The planes coefficients (or distances, or whatever you want to call them) are computed with a scalar multiplication of the normalized inverted normal with V1.

The EdgesAdjacency structure is an array of offsets into itself. It is built this way:

- build an array of faces which contains only the walkable faces of the walkmesh

- each of this faces will obviously have 3 edges: V1-V2, V2-V3 and V3-V1

- all those edges will constitute the AdjacencyMatrix. For each one of those:

- if the edge is not adjacent to any other edge (i.e. it is in a perimeter), write -1

- if the edge is adjacent to another edge, write the offset of that other edge into this matrix (remember, 0-based, so the first edge is at index 0). For each edge, there can be only one adjacent edge; it basically means the two edges are the same, and are shared between two faces. These are all the "internal" (not perimetric) edges, and probably precomputed to speed up the pathfinding algorithm.

The PerimetricEdges structure is built this way:

- build a list of edges from all the edges in the EdgesAdjacency structure which are perimetric (thus having a -1 in the matrix), pick the first one and write its 0-based index here in the Edge_Index field (the 0-based index is relative to the offset into the EdgesAdjacency structure; it is simply what would be the walkmesh edge number into Gmax, minus 1 as Gmax starts counting from 1 instead of 0)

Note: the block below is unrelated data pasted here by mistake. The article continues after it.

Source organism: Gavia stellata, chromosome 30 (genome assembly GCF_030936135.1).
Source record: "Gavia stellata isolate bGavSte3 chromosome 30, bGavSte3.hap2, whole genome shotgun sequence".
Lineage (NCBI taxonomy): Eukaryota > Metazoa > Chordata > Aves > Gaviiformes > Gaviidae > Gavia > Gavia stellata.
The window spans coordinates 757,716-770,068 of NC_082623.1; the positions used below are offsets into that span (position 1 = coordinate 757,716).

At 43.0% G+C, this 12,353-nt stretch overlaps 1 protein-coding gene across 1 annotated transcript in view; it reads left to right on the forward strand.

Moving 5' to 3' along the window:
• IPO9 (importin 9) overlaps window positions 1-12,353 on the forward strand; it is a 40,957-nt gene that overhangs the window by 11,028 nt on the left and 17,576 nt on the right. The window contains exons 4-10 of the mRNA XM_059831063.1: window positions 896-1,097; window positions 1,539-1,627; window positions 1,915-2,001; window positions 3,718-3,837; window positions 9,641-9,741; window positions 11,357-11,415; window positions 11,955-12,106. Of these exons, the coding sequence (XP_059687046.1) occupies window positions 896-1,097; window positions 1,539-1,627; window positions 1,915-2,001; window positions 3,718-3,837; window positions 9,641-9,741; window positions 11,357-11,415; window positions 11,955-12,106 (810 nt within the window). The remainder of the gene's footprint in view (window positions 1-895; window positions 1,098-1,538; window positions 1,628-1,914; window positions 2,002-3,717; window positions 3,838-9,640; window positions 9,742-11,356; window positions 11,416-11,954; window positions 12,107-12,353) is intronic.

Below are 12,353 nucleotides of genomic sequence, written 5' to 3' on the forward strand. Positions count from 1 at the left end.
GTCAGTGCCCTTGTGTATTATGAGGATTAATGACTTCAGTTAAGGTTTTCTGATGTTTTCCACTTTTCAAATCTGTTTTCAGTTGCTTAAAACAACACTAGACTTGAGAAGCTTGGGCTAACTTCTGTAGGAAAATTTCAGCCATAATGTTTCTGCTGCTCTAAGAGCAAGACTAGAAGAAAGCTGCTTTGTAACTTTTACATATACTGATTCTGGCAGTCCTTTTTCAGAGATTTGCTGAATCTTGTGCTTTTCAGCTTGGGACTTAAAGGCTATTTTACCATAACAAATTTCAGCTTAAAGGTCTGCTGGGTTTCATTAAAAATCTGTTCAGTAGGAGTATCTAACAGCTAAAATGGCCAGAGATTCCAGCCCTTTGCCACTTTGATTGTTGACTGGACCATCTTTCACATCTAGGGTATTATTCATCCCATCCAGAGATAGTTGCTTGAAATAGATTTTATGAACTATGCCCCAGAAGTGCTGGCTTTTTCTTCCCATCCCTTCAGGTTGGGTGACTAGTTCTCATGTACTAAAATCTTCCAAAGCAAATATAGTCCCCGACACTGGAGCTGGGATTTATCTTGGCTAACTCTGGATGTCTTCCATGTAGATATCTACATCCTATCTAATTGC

- if the edge is adjacent to a room (i.e. if it is basically the threshold between two rooms), write in the RoomAdjacency field the 0-based index of the room to which it is adjacent (the room structure is in the relative .are file)

- if it is not adjacent to a room, write -1 in the RoomAdjacency

- delete the edge from the list of edges still to be processed

- now try to pick another edge which is in contact with the previous one (i.e. they share a vertex); if you find one, that one will be the next entry in the structure. Otherwise, pick the first edge still to be processed and proceed from there.

This basically builds a list of perimeters present in the walkmesh; you start from the first perimetric edge and "follow the line", so to speak, until you close it. After that, you find the next perimetric edge which you still have not processed and start the second perimeter, and so on.

If you're asking yourself while you need more than one perimeter: think about a square room with a pillar in the middle. Perimeter A = the room perimeter; perimeter B = the pillar perimeter. The Valley of the Dark Lords has 39 perimeters: the external one and 38 internal ones.

The perimeters structure is simply an offset into the PerimetricEdges structure detailing the end of each single perimeter. Note that this is NOT 0-based. This is effectively the sum of the edges of all perimeters computed up to the current entry. I.e. if you have two perimeters, the first one composed of 8 edges and the second of 4, you'd have two values in here: a "8" and a "12".

Now for the question that probably many of you are asking yourselves: no, I've not yet built a complete exporter-importer. I've the export part done (and in fact, I extensively used the exported walkmeshes while decoding the format). But I've yet to write the import part. Moreover, there is at least one info (the room adjacency field) which cannot be found in the walkmesh itself, and thus I'll have to write some kind of manual edit window which lets you link an edge to a room.

I'll let you know as soon as I've something done.

[Edited June 19, change in AABB node structure]